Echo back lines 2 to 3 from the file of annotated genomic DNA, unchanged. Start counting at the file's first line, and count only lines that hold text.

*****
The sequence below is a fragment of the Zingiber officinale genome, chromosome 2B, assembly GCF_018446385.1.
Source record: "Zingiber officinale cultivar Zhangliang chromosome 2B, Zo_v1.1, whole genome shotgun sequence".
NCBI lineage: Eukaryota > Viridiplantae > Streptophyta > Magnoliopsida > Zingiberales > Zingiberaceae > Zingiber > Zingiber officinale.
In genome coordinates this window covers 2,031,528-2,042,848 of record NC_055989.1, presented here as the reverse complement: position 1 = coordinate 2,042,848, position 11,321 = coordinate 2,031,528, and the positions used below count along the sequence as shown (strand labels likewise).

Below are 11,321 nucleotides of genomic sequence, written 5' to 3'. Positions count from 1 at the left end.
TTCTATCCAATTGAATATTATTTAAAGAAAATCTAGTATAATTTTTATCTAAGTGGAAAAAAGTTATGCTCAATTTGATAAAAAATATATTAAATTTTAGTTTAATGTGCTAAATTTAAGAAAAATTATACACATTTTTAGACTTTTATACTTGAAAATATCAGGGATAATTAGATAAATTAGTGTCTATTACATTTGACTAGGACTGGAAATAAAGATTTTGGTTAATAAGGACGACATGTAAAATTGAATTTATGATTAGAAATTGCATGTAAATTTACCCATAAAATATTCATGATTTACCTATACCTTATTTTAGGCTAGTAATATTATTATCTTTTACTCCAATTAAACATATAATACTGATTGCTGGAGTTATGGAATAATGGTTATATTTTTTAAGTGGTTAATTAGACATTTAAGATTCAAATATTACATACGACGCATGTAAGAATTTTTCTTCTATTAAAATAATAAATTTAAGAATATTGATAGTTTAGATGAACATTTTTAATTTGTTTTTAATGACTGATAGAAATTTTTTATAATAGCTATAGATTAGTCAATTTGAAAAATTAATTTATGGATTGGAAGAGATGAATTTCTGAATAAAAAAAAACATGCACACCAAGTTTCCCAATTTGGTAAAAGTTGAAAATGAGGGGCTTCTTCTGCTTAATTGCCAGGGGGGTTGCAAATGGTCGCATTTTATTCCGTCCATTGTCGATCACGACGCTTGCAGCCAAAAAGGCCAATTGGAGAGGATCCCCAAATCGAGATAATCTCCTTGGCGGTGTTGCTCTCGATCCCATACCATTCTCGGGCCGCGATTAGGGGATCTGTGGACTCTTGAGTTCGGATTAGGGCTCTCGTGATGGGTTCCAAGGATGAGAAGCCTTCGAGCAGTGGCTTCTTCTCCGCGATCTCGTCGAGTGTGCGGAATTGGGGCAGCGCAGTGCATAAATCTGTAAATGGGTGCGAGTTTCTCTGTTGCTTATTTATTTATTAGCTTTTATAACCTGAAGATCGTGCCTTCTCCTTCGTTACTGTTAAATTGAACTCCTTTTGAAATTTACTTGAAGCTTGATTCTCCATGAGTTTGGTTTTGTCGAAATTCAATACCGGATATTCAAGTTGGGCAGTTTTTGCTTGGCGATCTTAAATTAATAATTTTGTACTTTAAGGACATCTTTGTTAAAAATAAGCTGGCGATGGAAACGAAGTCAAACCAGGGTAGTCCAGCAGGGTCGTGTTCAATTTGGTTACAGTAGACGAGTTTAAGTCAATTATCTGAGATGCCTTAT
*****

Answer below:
Source record: "Zingiber officinale cultivar Zhangliang chromosome 2B, Zo_v1.1, whole genome shotgun sequence".
NCBI lineage: Eukaryota > Viridiplantae > Streptophyta > Magnoliopsida > Zingiberales > Zingiberaceae > Zingiber > Zingiber officinale.